One of the issues I notice that Park Heights and that region of the city don't seem to attract much attention. The architecture up that way isn't particularly attractive and it seems far removed from the rest of Baltimore City. The Cylburn Arboretum is one the areas best assets, as well as Sianai hospital. Of course, there is the jewish/carribean/immigrant populations that make the area a bit more interesting. But overall, the area seems to lack something...not character per say, but something.

    I suppose with this sentiment, which is reaction to the idea that this redevelopment must be used to uplift the surrounding area, I'm wondering how Pimilico could be used as a way to attract people to this part of the city. Why would someone want to live in this area? Of course, it should be used to uplift the people already there, but new investment is clearly also needed in this part of the city, and i'm not sure this redevelopment could be an econonmic development tool for the neighborhood. Unless it could employ residents with well-paying jobs, which isn't impossible, but also probably difficult. While I'm not sure how much impact the Horeshoe Casino has had in terms of economic development for residents of Pigtown or Westport, I'm guessing it has not helped greatly or uplifted many residents. I could be wrong though.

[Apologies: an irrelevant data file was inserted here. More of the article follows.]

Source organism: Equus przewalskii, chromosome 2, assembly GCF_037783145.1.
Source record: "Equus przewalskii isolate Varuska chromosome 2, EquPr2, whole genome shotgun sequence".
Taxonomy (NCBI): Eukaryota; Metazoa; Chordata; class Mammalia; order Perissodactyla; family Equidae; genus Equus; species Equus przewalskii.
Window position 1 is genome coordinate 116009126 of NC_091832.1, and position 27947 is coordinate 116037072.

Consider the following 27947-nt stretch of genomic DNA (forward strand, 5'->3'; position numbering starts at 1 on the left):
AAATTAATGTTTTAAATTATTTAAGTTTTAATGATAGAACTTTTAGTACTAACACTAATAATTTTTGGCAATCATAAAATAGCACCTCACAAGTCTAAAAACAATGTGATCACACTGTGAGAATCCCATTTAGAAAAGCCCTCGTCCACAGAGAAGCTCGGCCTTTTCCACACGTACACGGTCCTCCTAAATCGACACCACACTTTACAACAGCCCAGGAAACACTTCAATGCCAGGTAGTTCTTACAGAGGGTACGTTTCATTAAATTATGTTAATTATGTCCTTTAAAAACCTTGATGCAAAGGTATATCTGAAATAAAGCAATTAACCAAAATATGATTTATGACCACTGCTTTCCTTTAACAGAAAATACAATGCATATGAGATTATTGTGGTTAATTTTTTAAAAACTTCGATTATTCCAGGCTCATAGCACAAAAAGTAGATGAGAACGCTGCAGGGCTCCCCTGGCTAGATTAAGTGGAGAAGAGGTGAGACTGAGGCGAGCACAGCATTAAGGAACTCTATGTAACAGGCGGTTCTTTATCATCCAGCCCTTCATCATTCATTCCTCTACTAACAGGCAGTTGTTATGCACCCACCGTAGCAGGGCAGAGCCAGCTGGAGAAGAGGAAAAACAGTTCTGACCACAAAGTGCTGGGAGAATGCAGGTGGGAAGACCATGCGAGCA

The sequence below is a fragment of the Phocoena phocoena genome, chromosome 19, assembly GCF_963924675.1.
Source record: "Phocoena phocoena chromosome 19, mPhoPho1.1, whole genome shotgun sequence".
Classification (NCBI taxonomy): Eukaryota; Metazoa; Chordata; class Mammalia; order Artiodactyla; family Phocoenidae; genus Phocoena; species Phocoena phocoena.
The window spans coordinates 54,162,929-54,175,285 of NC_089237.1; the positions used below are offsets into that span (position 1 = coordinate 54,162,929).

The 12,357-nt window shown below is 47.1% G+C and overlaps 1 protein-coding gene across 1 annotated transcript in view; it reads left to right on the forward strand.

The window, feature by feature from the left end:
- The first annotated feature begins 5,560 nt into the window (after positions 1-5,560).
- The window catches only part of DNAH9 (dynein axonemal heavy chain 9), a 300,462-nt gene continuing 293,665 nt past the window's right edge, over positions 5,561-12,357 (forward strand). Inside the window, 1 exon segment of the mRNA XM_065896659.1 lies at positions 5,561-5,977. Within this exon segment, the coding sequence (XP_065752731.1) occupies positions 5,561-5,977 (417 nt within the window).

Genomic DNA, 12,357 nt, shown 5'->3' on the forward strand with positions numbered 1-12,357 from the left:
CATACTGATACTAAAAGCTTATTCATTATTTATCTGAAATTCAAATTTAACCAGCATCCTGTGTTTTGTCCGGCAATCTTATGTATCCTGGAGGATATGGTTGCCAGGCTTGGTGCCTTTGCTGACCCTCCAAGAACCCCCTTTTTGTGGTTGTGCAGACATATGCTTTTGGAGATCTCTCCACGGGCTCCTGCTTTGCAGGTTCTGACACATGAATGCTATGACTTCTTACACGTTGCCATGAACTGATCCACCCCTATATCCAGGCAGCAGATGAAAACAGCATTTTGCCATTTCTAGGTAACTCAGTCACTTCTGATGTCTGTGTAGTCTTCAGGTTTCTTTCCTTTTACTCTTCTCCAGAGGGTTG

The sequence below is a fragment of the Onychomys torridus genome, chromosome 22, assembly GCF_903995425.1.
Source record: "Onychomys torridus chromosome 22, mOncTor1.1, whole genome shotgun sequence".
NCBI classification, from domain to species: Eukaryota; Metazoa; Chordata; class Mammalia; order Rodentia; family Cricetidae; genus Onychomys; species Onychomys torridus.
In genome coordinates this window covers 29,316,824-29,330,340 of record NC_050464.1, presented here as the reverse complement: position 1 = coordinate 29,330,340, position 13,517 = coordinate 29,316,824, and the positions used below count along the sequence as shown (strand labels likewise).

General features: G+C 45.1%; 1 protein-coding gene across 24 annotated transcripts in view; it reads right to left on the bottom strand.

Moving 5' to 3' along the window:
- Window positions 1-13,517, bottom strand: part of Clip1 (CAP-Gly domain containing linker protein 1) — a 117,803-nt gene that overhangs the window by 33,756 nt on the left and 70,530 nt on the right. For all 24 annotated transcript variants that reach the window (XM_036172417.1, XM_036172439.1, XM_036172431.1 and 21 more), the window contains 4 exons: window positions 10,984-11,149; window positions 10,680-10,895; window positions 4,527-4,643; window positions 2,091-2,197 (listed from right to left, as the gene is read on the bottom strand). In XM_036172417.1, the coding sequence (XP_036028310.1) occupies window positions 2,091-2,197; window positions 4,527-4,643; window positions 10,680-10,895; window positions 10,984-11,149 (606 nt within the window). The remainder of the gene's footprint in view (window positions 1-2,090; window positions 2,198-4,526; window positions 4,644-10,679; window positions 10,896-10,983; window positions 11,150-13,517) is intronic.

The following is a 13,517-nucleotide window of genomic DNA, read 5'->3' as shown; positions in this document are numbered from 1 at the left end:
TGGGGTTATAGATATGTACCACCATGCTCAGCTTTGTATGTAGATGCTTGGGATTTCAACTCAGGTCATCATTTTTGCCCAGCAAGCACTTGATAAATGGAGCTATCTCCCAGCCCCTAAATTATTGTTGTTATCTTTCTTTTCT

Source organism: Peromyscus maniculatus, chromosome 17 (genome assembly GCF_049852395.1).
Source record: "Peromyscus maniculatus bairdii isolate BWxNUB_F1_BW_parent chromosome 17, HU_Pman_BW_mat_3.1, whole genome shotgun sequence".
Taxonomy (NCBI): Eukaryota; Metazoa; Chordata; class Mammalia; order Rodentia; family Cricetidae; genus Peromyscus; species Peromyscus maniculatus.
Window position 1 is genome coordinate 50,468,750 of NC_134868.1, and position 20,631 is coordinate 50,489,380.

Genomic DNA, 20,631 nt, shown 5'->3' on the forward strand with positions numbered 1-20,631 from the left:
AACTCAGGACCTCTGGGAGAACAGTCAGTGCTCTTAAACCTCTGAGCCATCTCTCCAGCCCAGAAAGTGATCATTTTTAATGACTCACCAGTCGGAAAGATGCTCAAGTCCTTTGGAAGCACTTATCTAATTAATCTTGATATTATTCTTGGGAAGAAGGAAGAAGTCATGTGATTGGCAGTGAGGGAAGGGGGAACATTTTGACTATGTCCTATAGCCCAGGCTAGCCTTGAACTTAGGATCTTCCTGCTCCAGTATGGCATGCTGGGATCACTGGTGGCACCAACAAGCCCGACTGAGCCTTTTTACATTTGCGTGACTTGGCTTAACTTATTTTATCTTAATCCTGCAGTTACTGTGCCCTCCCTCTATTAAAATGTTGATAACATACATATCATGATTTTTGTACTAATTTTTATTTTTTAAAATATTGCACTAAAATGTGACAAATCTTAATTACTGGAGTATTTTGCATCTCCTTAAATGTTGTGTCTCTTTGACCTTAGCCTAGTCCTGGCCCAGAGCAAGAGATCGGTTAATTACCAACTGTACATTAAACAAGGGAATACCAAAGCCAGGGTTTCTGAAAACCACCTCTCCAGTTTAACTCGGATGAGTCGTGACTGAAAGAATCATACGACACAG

1. Good questions, Marcus, and thanks, Cnunn. Yes, other events have been here. It's a natural place for them. All the assets such as Cylburn just need to be positioned to attract attention as you say. Cylburn can and should be linked to Roland Park, as I wrote way back in 2008 in a post I need to update:

      I really like most of the architecture in Park Heights and the northwest. It's a matter of personal taste, of course.

      The Horseshoe Casino is a major employer, but it's running a poor third to Arundel Mills and National Harbor, and it has had practically no positive effect on the local neighborhoods. In my opinion, that's due to bad planning.

  5. I agree completely! Fix Pimlico and shut Lauren Racetrack down!